Seals are active all winter along the Gulf of Maine waterways. The harbor seal (Phoca vitulina), which is the most common by far, breed in the summer and give birth in the spring to a single pup. These are the seals with a rounded head and a puppy like appearance. They do not have external ears like sea lions which makes them “true seals”. The pups learn to swim and slither along on their bellies to get in and out of the water right away. Seal numbers have greatly increased since the passage of the Marine Mammal Act in 1972. Some estimates have the population in Maine alone at well over 100,000 animals.

The much larger grey seals (Halichoerus grypus) are far less common and are born in winter. They have a longer, more horselike face and appear far more serious and concerned than the happy-go-lucky harbor seals. In general, during boating season you will see harbor seals closer to shore and grey seals offshore. Major tidal rivers will have both, and both can be found on offshore islands.

Finally, there are the mythic “ice seals” of Atlantic Canada and the Artic which include the harp seal, the hooded seal, the ringed seal and the bearded seal. These seals inhabit the icy domains either on solid ice floes or under the ice using breathing holes to limit their on ice time where a polar bear may await their arrival. These seals and their main predator, the polar bear, will be facing major challenges in a warming world. Each year one or more of these species wander southward into the Gulf of Maine and all of them have been reported at one time or another in the Great Marsh between Essex and Salisbury, MA. As with birds, if you see a seal stranded or seemingly injured, do not approach, harass, or touch it. They are wild animals and the best thing to do is call a fish and wildlife official or the NE Aquarium who can assist with a trained rescue team.4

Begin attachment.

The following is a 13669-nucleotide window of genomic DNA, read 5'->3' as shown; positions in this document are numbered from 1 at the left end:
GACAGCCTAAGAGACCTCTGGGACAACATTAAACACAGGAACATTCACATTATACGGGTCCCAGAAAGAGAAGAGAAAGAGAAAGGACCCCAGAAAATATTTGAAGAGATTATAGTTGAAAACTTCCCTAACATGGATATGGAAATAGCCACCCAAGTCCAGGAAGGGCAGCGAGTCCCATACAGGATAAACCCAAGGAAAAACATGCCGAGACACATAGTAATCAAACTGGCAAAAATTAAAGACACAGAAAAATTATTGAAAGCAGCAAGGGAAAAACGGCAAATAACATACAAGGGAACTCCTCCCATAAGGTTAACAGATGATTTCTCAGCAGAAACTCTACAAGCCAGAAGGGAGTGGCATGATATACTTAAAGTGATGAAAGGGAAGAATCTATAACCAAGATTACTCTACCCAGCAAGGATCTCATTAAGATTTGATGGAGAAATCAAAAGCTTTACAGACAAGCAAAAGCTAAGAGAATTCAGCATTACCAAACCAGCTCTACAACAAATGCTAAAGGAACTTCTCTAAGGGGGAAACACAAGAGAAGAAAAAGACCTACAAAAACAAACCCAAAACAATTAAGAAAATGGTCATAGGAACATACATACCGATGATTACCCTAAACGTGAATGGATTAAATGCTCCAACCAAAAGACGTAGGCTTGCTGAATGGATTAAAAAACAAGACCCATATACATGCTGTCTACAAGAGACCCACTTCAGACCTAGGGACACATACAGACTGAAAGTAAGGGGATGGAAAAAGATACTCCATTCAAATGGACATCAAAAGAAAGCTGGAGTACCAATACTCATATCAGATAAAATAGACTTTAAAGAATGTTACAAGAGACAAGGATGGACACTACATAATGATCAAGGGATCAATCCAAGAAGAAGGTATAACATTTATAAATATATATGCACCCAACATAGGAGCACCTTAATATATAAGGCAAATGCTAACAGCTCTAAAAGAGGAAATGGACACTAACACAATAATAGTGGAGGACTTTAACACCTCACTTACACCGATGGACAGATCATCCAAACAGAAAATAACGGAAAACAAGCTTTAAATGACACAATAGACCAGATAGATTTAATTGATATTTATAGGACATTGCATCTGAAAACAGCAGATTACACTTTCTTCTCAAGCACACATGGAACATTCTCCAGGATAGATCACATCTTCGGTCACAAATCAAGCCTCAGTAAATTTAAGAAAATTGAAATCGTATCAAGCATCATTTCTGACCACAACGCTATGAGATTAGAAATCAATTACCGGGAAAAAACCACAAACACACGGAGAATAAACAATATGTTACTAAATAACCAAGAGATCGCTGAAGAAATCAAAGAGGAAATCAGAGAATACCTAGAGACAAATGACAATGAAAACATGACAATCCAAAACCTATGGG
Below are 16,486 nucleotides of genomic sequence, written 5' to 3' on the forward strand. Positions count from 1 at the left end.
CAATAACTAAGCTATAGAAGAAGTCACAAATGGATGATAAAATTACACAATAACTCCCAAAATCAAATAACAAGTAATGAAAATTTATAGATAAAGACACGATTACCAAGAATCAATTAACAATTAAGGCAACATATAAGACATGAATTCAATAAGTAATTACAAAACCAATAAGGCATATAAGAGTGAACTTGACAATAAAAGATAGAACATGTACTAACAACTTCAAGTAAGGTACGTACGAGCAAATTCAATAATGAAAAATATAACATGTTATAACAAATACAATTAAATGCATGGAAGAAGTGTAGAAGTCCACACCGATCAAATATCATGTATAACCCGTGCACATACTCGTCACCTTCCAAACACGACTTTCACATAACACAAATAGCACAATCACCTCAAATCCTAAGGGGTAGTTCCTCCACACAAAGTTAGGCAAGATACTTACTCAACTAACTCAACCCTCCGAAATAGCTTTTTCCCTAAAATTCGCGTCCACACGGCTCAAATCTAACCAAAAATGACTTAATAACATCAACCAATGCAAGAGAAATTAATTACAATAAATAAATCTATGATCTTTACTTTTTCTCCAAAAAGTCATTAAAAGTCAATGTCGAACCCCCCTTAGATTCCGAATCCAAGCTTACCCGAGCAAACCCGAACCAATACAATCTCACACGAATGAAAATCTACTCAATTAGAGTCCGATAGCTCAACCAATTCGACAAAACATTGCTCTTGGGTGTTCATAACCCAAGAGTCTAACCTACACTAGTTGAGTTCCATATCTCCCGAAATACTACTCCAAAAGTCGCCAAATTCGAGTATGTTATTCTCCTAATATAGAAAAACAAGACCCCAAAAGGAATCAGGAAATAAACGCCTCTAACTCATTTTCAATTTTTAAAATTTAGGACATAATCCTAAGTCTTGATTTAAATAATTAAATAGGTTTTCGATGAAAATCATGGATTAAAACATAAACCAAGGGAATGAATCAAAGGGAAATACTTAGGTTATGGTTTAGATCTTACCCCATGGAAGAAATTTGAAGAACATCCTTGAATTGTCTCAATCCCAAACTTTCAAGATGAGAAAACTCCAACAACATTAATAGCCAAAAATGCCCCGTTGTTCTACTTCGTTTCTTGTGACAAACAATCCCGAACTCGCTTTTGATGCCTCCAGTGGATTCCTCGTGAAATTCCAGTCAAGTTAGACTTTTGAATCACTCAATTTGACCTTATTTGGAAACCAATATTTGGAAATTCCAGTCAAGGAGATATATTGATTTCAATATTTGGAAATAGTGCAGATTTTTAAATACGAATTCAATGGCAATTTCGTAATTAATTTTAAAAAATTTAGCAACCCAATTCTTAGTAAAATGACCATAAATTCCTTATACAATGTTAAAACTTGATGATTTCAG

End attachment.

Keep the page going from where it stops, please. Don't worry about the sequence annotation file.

So, grab your binoculars and get outside! A lot of cool things such as these, and many others, are there for you to observe.


1. Schmitt, Catherine. A Coastal Companion. Gardiner, Maine: Tilbury House, Publishers 2008

2. Ibid. p52

3. Mools, Rosemary. “A Guide to Finding Urban Owls”Audubon Newsletter (February22, 2017)

4. Schmitt, Catherine. p11



John Halloran is the Director of Science for GOMI and a member of the GOMI Guide Team. John’s interests focus on the ocean environment where he pursues educational adventure travel, research, and recreation by sail, paddle, and scuba.John is the founder and director of Adventure Learning, Newburyport, MA, which has been involved with educational outreach in area schools and recreational programs for teens and adults since 1980. A long-time educator, John was at the forefront of the experiential education movement in the U.S. for 36 years, he taught natural science in the Newburyport Public Schools.